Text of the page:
Chances are, you treat Tylenol kind of like candy—you pop one or two when you're feeling blah without giving it too much thought. But new research suggests you might want to be more careful. The OTC painkiller might reduce your fever, muscles pain, and headache, but it may also affect your brain in these surprising ways:
1. It makes you oblivious to your mistakes. In a recent study, researchers gave 62 adults the equivalent of two Extra-Strength Tylenol or a placebo, then monitored their brain activity during a task that involved pressing a button every time an F appeared on screen but not when an E popped up. People who'd taken acetaminophen were less likely to register their mistakes than people who'd swallowed placebos. The researchers think acetaminophen may distract you or straight-up inhibit your ability to register mistakes. Either way, more research is needed to fully explain the phenomenon.
2. It tempers your emotions. When Ohio State University researchers showed two groups of people photos designed to elicit an emotional reaction, the group given acetaminophen rated positive images less positively, negative images less negatively, and all images less emotionally arousing than participants who were given a placebo. What this means: taking this medication could mean a reaction that's passive or indifferent whether your man surprises you with flowers or shows up to dinner 25 minutes late.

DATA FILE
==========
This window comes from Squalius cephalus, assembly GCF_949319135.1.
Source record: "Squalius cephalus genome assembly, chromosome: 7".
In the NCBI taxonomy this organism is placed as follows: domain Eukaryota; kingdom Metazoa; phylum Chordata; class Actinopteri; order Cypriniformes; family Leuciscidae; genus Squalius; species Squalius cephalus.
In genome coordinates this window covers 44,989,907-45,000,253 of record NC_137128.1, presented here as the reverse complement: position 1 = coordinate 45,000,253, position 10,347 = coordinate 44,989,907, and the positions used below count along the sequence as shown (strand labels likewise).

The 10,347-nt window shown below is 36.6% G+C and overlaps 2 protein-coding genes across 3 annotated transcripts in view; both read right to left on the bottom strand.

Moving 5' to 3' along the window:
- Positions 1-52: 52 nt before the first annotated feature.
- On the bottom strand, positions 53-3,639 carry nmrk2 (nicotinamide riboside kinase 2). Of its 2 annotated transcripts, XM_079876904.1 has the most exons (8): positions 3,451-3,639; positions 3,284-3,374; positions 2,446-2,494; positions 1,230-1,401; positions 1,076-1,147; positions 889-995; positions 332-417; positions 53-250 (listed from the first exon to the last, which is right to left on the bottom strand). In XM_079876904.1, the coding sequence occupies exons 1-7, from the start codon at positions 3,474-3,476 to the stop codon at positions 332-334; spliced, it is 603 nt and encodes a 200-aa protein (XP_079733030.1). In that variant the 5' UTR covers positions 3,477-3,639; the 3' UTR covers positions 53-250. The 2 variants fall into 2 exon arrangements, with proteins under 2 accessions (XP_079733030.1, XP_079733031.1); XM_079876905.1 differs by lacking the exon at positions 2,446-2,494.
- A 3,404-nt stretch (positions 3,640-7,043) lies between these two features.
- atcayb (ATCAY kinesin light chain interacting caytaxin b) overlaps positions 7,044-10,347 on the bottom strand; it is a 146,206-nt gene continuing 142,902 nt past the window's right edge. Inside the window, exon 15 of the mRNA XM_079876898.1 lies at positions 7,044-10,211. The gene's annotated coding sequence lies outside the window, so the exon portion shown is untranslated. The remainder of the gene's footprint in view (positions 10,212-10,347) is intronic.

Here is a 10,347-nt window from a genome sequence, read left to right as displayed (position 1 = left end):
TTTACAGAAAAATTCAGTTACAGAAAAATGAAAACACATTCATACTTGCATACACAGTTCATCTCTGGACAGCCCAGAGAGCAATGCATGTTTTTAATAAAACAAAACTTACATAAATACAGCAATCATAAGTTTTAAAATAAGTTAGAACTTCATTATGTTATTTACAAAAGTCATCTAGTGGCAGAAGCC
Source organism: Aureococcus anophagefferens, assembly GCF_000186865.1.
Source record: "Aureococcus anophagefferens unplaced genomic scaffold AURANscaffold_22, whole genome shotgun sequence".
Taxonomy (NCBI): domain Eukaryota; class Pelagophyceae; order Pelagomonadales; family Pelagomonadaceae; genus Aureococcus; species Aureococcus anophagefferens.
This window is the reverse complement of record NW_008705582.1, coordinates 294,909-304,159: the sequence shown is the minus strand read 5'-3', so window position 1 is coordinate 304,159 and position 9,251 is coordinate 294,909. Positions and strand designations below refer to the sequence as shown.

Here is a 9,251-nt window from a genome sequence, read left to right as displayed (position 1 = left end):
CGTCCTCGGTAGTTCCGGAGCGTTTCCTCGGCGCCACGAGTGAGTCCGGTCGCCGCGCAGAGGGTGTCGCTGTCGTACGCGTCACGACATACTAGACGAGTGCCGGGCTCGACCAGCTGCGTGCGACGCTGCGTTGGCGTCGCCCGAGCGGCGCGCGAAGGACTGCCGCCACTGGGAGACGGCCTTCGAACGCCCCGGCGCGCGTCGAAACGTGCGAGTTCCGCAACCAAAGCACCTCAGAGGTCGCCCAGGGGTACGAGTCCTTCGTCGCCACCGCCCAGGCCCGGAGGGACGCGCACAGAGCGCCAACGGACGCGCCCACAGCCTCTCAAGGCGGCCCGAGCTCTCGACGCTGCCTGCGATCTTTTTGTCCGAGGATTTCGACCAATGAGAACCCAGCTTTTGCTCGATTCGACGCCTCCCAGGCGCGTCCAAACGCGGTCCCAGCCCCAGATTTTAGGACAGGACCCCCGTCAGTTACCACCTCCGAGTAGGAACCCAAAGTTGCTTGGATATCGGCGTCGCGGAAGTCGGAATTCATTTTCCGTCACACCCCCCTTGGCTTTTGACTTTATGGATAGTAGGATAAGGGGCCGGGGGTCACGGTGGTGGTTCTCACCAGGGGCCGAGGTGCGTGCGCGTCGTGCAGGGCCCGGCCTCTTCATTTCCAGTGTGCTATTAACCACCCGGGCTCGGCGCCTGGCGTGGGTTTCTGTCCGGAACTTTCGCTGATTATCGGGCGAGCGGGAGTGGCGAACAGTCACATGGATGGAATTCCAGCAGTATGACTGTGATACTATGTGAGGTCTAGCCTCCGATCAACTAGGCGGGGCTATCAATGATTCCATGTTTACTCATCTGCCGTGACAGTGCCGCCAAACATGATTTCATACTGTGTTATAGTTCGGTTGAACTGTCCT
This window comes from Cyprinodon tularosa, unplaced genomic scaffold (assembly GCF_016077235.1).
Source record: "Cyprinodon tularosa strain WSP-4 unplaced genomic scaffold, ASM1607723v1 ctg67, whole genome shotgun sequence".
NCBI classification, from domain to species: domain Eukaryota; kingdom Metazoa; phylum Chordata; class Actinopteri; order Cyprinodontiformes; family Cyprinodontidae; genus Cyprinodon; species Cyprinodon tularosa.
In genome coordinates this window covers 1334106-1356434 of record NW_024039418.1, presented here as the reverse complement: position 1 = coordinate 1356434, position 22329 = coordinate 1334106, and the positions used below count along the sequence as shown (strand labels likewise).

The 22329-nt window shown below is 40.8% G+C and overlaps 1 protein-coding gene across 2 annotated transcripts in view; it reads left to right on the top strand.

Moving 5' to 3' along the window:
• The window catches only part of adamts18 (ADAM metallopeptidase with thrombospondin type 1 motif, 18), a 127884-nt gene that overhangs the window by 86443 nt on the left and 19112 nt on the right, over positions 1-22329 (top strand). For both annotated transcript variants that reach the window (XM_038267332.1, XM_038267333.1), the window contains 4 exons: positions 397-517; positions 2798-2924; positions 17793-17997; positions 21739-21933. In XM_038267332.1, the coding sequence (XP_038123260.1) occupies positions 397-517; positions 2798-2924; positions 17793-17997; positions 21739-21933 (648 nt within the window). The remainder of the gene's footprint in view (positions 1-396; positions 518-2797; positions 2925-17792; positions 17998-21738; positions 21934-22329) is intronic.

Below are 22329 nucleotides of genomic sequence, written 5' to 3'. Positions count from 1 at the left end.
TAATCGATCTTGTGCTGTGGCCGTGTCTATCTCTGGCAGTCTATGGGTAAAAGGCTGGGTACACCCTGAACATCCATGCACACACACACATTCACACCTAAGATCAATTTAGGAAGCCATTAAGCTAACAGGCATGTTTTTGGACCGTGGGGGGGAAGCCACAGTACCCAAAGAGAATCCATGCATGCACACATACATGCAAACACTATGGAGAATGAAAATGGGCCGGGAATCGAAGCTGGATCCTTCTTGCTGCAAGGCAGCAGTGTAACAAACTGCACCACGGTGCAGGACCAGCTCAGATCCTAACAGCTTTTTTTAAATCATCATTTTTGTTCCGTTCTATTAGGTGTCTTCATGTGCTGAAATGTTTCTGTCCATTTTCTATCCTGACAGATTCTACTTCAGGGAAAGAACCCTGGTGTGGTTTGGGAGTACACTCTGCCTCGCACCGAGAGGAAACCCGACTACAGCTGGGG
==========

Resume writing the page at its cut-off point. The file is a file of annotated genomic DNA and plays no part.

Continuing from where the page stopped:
3. It makes rejection feel like no big deal. When researchers gave 25 people the equivalent of four Extra-Strength Tylenols or a placebo, then scanned their brains while they played a computer game designed to muster feelings of social rejection, the painkillers appeared to blunt the game's negative effects. Meanwhile, the poor placebo group was more likely to register social pain—and even some physical pain. The implication: When Tylenol's active ingredient gets to work at fighting pain, it doesn't differentiate between physical and emotional pain, it just wipes it all out.
4. It messes with your morals. When thoughts of dying cross your mind, you may be more prone to take out any anxiety on other people by acting less sympathetic. But when Canadian researchers asked a bunch of people to write about their bodies after death and then had them set a hypothetical bail for a woman arrested for prostitution, the participants who were given acetaminophen before the exercise were more sympathetic and set lower bails. The implication: Acetaminophen chills you out when existential anxiety strikes—and lessons the after-effects in anxiety-provoking situations.
And as for the drug's intended use—to alleviate pain? It might not work much better than a popping a placebo, according to recent research. So, anyone got an aspirin?